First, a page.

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by Sharon Rondeau

The Monroe County courthouse

(Dec. 21, 2011) — On December 20, 2011, The Post & Email reported an eyewitness account of alleged jury-rigging performed by a Monroe County, TN judge while court employees looked on.  The judge reportedly chose the people she wanted, allegedly collecting much personal data about those individuals who would serve on the 2012 grand juries and trial juries.

But why were they “chosen?”  Why weren’t the names put into a box and pulled out blindly, as they do in other counties in the state?  Why are the names and other personal information known to the judge?

The state laws of Tennessee are contained in the “Tennessee Code Annotated.”  Laws regarding jury selection begin in Section 22, which is then subdivided.  Section 22-2-301 states:

22-2-301.  Automated selection of names for jury list.

(a) The jury coordinator in each county shall select names of prospective jurors to serve in the courts of that county by random automated means, without opportunity for the intervention of any human agency to select a particular name and in a manner that causes no prejudice to any person. The names, which shall constitute the jury list, shall be compiled from licensed driver records or lists, tax records or other available and reliable sources that are so tabulated and arranged that names can be selected by automated means. The jury coordinator may utilize a single source or any combination of sources. The jury coordinator is prohibited from using the permanent voter registration records as a source to compile the jury list.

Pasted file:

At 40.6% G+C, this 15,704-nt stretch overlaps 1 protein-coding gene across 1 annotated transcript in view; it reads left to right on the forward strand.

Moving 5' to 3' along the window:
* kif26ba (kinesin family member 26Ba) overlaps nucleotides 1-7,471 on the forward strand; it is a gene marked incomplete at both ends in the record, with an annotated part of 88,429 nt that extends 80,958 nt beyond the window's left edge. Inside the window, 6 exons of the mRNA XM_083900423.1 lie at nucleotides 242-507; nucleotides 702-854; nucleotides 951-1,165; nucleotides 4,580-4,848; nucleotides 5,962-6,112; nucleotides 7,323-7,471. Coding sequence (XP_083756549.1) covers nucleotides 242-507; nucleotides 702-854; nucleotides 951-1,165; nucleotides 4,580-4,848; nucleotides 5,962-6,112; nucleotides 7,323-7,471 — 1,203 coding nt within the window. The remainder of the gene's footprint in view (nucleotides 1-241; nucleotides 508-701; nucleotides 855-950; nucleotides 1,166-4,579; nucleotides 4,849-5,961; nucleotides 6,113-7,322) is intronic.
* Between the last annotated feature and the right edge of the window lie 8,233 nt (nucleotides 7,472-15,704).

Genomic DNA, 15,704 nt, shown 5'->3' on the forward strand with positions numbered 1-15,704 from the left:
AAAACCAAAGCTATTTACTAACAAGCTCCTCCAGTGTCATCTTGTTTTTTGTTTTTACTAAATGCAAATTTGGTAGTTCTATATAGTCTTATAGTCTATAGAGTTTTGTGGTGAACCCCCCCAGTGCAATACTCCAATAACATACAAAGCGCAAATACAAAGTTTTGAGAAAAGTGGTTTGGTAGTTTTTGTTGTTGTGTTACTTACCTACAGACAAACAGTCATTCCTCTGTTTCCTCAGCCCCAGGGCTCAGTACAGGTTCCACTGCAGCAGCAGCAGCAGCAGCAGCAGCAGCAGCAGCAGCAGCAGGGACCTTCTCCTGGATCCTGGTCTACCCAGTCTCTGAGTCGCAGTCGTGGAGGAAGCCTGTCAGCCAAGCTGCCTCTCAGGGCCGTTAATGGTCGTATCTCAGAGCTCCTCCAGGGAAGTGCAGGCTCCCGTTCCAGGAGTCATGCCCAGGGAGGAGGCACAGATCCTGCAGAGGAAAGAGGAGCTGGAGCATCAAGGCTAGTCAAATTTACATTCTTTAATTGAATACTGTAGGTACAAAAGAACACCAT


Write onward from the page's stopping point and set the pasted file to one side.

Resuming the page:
(b) The jury coordinator shall repeat this procedure as often as reasonably necessary, but in no event may a list be retained for more than two (2) years. Prior to repeating this procedure and compiling a new jury list, no person may add to or take from the existing list, except as provided in this part.

(c) Notwithstanding the provisions of title 2, chapter 2, part 1 to the contrary, any voter registration form created on or after January 1, 2009, by the state coordinator of elections shall clearly state on the registration form the following: “Names of persons selected for jury service in state court are not chosen from permanent voter registration records.”

HISTORY: Acts 2008, ch. 1159, § 1.